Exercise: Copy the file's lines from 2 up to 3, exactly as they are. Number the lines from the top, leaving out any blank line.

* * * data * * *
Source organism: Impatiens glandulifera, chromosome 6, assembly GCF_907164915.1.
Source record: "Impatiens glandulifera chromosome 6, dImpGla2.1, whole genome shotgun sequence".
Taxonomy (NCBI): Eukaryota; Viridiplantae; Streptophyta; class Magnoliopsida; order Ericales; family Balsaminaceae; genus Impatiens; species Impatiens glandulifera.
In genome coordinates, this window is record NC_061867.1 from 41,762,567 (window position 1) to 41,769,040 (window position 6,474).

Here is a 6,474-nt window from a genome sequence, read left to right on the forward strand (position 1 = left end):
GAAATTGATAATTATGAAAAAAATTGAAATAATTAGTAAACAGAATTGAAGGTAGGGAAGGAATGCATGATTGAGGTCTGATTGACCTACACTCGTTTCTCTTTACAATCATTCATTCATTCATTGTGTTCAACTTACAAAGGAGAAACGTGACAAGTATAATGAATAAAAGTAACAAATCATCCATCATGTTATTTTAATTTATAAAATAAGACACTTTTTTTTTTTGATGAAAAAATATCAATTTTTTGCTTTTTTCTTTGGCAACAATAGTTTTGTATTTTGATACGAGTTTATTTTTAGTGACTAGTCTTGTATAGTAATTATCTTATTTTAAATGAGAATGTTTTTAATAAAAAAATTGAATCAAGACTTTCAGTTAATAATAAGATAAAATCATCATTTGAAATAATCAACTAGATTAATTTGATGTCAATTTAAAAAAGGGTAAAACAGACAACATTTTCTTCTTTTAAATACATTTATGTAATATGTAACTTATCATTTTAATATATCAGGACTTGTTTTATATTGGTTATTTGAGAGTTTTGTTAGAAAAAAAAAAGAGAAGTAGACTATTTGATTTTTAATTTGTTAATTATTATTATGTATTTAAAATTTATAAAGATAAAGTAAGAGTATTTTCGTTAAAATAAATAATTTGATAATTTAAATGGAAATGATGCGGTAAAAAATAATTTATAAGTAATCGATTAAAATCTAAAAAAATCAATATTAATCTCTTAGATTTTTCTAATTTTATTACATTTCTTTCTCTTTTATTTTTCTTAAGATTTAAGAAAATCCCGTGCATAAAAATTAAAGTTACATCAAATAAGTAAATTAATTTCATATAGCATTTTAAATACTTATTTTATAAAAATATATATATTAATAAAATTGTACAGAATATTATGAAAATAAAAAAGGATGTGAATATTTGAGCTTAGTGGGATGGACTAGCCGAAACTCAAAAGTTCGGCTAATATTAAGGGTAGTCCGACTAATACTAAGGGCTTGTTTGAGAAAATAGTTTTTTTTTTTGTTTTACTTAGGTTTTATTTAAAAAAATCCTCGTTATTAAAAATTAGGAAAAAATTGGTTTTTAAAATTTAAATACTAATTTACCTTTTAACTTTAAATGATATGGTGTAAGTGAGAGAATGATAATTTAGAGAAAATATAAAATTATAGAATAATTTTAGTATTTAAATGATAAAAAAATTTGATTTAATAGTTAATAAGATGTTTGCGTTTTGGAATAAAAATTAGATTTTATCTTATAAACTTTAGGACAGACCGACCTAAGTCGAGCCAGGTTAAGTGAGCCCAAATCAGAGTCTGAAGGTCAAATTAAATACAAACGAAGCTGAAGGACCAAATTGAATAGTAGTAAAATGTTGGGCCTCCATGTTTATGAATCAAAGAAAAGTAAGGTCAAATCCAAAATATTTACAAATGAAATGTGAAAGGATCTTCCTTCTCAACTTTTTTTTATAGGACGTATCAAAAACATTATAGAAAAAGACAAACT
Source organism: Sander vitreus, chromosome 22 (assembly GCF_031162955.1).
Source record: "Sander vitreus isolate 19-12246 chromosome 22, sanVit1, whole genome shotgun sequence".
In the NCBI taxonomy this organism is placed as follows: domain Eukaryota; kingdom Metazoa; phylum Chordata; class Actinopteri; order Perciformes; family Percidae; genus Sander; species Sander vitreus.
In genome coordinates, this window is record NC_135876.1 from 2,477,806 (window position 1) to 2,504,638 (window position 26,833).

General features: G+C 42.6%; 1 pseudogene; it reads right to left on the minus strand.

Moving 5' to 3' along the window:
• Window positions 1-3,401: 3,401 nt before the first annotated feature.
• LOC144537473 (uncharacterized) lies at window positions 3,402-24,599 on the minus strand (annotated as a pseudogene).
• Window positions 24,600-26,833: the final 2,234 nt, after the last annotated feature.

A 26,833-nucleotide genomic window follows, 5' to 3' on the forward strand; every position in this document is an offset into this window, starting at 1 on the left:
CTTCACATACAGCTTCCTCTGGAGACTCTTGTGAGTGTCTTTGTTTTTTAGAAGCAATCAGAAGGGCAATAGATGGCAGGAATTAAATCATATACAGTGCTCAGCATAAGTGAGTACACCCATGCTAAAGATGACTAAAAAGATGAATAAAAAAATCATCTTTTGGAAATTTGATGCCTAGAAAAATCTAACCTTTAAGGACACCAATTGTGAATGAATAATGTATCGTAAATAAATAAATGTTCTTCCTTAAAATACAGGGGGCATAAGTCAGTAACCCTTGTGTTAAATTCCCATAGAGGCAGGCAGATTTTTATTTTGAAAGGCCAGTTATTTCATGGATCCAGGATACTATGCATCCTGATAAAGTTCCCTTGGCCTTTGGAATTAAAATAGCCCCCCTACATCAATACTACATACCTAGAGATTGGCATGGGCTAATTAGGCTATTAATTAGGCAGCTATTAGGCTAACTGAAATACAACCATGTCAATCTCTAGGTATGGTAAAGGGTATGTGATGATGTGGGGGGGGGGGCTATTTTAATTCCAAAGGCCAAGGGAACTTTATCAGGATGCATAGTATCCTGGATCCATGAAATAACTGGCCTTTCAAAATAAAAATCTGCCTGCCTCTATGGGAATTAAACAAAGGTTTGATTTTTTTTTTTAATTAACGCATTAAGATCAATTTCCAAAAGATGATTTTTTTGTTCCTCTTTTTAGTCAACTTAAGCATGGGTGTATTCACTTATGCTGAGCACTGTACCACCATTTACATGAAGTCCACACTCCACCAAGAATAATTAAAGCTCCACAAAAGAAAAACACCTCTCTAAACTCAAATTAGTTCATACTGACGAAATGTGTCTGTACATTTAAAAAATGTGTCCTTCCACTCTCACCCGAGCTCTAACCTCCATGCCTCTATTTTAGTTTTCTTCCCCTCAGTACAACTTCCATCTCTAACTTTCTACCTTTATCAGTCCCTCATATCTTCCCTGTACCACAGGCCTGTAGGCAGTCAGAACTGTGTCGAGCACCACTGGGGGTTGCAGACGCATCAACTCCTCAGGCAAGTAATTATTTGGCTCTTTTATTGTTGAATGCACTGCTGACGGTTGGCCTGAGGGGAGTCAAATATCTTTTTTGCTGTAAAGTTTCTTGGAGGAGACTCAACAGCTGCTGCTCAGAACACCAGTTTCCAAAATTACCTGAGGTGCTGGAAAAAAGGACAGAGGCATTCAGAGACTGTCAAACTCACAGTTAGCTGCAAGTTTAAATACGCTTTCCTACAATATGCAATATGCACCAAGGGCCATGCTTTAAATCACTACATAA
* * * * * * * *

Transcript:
Source record: "Impatiens glandulifera chromosome 6, dImpGla2.1, whole genome shotgun sequence".
Taxonomy (NCBI): Eukaryota; Viridiplantae; Streptophyta; class Magnoliopsida; order Ericales; family Balsaminaceae; genus Impatiens; species Impatiens glandulifera.